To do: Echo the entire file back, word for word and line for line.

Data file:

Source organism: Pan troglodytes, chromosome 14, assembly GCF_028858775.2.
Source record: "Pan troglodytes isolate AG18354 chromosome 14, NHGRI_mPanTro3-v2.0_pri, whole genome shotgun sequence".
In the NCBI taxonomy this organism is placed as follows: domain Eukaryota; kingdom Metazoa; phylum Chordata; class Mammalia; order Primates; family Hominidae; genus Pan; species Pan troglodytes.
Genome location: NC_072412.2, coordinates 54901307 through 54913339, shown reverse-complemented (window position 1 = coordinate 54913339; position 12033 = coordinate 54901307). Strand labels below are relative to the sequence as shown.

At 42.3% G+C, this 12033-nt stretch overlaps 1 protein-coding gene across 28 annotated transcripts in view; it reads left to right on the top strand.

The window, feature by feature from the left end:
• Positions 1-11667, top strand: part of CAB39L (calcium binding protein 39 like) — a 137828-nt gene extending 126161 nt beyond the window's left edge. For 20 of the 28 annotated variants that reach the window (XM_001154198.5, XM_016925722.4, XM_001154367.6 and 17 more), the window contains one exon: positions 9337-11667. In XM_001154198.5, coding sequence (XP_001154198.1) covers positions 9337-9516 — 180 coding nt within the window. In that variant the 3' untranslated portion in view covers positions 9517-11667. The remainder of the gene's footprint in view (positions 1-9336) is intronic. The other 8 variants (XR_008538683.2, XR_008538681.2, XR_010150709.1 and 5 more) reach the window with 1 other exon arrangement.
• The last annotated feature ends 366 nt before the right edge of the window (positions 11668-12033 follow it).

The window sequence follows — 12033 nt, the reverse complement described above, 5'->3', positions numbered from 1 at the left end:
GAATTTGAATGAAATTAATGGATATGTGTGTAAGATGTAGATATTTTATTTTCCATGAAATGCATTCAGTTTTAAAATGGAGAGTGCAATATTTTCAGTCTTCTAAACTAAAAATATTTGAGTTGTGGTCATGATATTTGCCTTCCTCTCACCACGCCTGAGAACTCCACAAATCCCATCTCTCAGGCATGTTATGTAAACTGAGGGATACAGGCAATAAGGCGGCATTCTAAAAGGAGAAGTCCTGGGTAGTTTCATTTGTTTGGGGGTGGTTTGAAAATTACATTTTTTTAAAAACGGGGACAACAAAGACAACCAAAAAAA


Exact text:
Source organism: Pan troglodytes, chromosome 14, assembly GCF_028858775.2.
Source record: "Pan troglodytes isolate AG18354 chromosome 14, NHGRI_mPanTro3-v2.0_pri, whole genome shotgun sequence".
In the NCBI taxonomy this organism is placed as follows: domain Eukaryota; kingdom Metazoa; phylum Chordata; class Mammalia; order Primates; family Hominidae; genus Pan; species Pan troglodytes.
Genome location: NC_072412.2, coordinates 54901307 through 54913339, shown reverse-complemented (window position 1 = coordinate 54913339; position 12033 = coordinate 54901307). Strand labels below are relative to the sequence as shown.

At 42.3% G+C, this 12033-nt stretch overlaps 1 protein-coding gene across 28 annotated transcripts in view; it reads left to right on the top strand.

The window, feature by feature from the left end:
• Positions 1-11667, top strand: part of CAB39L (calcium binding protein 39 like) — a 137828-nt gene extending 126161 nt beyond the window's left edge. For 20 of the 28 annotated variants that reach the window (XM_001154198.5, XM_016925722.4, XM_001154367.6 and 17 more), the window contains one exon: positions 9337-11667. In XM_001154198.5, coding sequence (XP_001154198.1) covers positions 9337-9516 — 180 coding nt within the window. In that variant the 3' untranslated portion in view covers positions 9517-11667. The remainder of the gene's footprint in view (positions 1-9336) is intronic. The other 8 variants (XR_008538683.2, XR_008538681.2, XR_010150709.1 and 5 more) reach the window with 1 other exon arrangement.
• The last annotated feature ends 366 nt before the right edge of the window (positions 11668-12033 follow it).

The window sequence follows — 12033 nt, the reverse complement described above, 5'->3', positions numbered from 1 at the left end:
GAATTTGAATGAAATTAATGGATATGTGTGTAAGATGTAGATATTTTATTTTCCATGAAATGCATTCAGTTTTAAAATGGAGAGTGCAATATTTTCAGTCTTCTAAACTAAAAATATTTGAGTTGTGGTCATGATATTTGCCTTCCTCTCACCACGCCTGAGAACTCCACAAATCCCATCTCTCAGGCATGTTATGTAAACTGAGGGATACAGGCAATAAGGCGGCATTCTAAAAGGAGAAGTCCTGGGTAGTTTCATTTGTTTGGGGGTGGTTTGAAAATTACATTTTTTTAAAAACGGGGACAACAAAGACAACCAAAAAAA